This is a tricky one because giving gifts in a professional context can be complicated. To make the process less sticky, some companies have signature gifts they provide to retirees along with congratulatory messages. These gifts include engraved clocks, watches, cufflinks or plaques. If you and your colleagues are going to chip in to purchase a gift, choose something meaningful that will cause the person to think of you fondly when they use it. In the case of someone who is retiring to travel, a travel-related gift or some upgraded lounge passes could come in handy. In addition to a physical gift, you could consider a donation in the person’s honor. If they have also done significant work in the community, choose a cause they have championed outside of work and make a donation.
While you probably can’t produce a highlight reel of their entire career, you could make a congratulatory video. Ask colleagues to film personal messages, and add in any video clips or photos. There are so many good, free or inexpensive video-editing apps now, and producing something fun and professional has never been easier. You can add music and make the video a celebration of the retiree. Be sure to keep it professional so that it can also be shared with family and friends.
If the retiree has made significant contributions to their field, creating an award or scholarship could be a great way to honor their legacy and celebrate their career. You may want to work with an industry association to create the award and the criteria for honorees. If the person retiring is open to it, they could present the award or be present at the ceremony where it is being given.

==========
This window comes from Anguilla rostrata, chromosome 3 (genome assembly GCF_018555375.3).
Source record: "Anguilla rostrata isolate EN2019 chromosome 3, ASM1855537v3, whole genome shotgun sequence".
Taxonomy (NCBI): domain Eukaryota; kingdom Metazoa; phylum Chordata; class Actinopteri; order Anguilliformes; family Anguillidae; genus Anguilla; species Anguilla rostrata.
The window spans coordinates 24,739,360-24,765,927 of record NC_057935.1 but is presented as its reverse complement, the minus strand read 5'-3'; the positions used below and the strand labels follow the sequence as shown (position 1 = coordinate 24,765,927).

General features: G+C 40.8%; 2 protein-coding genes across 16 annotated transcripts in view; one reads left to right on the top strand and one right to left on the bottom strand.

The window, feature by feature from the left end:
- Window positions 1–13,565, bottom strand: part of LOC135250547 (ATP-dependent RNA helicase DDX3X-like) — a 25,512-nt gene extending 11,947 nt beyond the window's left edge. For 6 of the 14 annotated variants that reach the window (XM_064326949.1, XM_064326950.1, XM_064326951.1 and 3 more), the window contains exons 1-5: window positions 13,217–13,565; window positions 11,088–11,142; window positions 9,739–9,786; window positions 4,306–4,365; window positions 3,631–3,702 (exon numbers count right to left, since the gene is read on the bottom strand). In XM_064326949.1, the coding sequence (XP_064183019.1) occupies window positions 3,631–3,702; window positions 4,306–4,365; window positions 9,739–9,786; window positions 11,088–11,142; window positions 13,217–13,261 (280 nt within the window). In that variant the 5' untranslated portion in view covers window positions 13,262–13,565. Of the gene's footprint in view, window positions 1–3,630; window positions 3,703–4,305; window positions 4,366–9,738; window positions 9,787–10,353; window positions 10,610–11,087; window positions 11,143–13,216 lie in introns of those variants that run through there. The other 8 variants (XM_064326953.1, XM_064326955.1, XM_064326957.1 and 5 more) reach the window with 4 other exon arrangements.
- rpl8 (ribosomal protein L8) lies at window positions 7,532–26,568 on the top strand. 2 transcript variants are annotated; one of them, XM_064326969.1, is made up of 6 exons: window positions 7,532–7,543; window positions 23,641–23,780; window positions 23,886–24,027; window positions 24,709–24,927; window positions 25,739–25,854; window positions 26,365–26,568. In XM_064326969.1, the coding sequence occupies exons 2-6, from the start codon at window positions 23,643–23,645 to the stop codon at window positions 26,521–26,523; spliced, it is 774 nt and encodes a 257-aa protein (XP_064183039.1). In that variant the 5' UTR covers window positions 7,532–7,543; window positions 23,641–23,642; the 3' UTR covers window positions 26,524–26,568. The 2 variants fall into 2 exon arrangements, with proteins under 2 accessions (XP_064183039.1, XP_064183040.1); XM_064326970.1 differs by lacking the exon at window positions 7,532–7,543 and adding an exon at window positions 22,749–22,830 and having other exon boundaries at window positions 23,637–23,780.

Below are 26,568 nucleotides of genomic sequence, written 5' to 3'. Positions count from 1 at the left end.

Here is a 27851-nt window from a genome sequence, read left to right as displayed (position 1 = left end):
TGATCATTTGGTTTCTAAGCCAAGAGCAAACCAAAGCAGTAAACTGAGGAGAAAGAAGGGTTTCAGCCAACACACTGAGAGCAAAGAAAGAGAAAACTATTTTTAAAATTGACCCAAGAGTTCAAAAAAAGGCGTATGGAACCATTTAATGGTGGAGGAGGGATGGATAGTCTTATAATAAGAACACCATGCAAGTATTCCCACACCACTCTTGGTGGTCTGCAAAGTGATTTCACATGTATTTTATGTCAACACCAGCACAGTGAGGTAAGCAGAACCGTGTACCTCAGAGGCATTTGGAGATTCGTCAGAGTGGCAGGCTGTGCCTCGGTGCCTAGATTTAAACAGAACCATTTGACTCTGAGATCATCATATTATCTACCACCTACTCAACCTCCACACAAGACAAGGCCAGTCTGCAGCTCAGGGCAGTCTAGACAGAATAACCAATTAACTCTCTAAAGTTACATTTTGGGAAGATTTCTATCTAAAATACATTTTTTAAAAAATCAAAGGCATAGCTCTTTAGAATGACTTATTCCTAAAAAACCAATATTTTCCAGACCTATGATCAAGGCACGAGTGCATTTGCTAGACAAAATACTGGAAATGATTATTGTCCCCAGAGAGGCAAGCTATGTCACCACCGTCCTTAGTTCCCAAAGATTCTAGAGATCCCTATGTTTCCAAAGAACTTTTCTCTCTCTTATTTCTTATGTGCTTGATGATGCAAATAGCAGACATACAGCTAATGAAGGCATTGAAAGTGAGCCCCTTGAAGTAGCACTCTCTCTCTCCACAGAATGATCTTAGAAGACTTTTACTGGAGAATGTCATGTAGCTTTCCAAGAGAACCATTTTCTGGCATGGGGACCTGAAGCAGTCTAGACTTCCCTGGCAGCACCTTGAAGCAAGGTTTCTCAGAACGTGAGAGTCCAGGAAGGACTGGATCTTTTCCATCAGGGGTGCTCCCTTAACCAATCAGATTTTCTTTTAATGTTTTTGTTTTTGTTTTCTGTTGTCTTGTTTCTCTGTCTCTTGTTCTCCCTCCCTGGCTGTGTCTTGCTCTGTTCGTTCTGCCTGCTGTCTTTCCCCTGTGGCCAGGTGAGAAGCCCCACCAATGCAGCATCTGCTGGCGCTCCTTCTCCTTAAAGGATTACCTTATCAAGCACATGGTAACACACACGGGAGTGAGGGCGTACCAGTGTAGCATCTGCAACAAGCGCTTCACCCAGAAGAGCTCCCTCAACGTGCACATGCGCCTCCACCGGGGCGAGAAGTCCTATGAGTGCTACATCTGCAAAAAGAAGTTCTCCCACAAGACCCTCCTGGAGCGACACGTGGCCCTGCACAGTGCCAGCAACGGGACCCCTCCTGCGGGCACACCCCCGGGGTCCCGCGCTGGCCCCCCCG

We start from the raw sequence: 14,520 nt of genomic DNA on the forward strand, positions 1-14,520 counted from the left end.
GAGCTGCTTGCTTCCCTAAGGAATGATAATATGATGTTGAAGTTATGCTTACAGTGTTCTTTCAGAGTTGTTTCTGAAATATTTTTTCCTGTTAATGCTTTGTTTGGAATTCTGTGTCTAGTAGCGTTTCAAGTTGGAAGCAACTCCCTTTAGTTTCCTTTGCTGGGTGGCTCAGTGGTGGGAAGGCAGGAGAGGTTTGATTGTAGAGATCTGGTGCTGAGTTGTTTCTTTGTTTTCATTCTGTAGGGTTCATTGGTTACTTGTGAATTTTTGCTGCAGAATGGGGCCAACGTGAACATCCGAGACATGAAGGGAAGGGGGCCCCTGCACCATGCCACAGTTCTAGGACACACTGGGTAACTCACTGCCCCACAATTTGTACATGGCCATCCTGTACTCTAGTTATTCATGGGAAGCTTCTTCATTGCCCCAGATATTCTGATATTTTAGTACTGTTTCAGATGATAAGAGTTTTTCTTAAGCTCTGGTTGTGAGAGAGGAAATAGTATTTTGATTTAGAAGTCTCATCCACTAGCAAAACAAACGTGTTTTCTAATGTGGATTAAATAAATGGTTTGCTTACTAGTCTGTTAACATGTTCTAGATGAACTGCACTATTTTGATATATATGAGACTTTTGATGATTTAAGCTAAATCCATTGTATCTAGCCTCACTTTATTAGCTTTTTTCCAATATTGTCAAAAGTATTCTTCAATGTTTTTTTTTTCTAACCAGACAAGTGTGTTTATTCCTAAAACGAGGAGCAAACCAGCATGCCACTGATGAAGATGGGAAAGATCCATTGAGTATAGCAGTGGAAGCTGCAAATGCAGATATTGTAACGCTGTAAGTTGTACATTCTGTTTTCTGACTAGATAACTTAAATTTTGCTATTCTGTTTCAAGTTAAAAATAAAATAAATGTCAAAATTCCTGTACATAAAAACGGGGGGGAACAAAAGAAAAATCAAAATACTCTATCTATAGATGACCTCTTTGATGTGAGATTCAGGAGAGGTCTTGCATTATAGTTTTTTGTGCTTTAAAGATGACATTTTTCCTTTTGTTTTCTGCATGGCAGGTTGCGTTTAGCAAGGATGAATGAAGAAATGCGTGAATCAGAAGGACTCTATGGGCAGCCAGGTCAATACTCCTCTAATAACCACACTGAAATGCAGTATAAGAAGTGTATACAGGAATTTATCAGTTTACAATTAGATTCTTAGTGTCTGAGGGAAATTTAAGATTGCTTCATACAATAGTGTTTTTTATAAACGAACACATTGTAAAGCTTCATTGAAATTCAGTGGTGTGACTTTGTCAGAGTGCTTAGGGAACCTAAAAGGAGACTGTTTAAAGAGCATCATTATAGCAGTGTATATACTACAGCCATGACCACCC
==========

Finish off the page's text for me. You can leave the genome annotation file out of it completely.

Your message will depend on your relationship with the honoree. If it is a valued colleague friend or mentor, you may want to write your congratulations and ask the person to stay in touch. Some retirees may stay active on social media, while others will not. Sending a message to keep the line of communication open with someone you care about is a kind gesture.
If you worked with the person but weren't close to them, you can simply write a congratulatory message and best wishes if you feel comfortable. If you disliked the person, this is obviously not a time to express that. Keep your message short and professional. If you don’t feel comfortable signing or sending a card, don’t.
Your message should be personal if appropriate and heartfelt. Think about how you’d want to be sent off if you were retiring, and use that to guide you as you think about what you’d like to write.
Some examples of good things to write are:
Congratulations and best wishes in retirement!
I’m glad to have had the opportunity to work with and learn from you.
Share a treasured memory you’ll have of working with the retiree.
You will be missed!
Stay in touch! (If you really want to stay in touch with the person.
Thank you for all of your hard work and contributions. (Provide examples if appropriate.)
It has been a pleasure to work with you.
Avoid humor or making jokes unless you know the person well. Some people may have mixed feelings about retirement, and not everyone wants to joke about it. If you’re especially close to the person retiring or they are known for their humor, disregard this recommendation and make a joke or two!
While retirement can be very exciting for the person who is retiring, the rest of the team may have some other emotions through the transition. When someone retires, new team members are hired and work is often redistributed.
This can be a great time to grow your role or talk with your manager about a promotion or lateral move. It’s okay to be thrilled for a retiring colleague and think about your own next steps at the same time.